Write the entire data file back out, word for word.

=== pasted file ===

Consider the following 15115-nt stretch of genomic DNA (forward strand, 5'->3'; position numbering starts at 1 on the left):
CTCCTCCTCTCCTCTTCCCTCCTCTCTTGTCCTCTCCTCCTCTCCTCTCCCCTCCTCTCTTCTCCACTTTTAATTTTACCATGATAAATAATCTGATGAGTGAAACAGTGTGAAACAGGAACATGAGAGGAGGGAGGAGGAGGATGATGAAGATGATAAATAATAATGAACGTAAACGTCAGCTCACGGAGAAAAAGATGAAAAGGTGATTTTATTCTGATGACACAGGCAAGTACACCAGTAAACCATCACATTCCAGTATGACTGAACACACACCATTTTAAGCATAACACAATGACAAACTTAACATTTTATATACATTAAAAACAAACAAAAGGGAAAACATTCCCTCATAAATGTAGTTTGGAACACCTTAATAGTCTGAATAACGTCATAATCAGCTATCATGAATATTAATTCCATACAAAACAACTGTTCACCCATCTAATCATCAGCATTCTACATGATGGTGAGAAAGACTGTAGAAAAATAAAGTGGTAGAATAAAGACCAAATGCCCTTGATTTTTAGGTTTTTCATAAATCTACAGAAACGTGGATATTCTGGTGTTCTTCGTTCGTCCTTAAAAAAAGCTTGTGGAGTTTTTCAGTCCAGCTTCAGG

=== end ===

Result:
Consider the following 15115-nt stretch of genomic DNA (forward strand, 5'->3'; position numbering starts at 1 on the left):
CTCCTCCTCTCCTCTTCCCTCCTCTCTTGTCCTCTCCTCCTCTCCTCTCCCCTCCTCTCTTCTCCACTTTTAATTTTACCATGATAAATAATCTGATGAGTGAAACAGTGTGAAACAGGAACATGAGAGGAGGGAGGAGGAGGATGATGAAGATGATAAATAATAATGAACGTAAACGTCAGCTCACGGAGAAAAAGATGAAAAGGTGATTTTATTCTGATGACACAGGCAAGTACACCAGTAAACCATCACATTCCAGTATGACTGAACACACACCATTTTAAGCATAACACAATGACAAACTTAACATTTTATATACATTAAAAACAAACAAAAGGGAAAACATTCCCTCATAAATGTAGTTTGGAACACCTTAATAGTCTGAATAACGTCATAATCAGCTATCATGAATATTAATTCCATACAAAACAACTGTTCACCCATCTAATCATCAGCATTCTACATGATGGTGAGAAAGACTGTAGAAAAATAAAGTGGTAGAATAAAGACCAAATGCCCTTGATTTTTAGGTTTTTCATAAATCTACAGAAACGTGGATATTCTGGTGTTCTTCGTTCGTCCTTAAAAAAAGCTTGTGGAGTTTTTCAGTCCAGCTTCAGG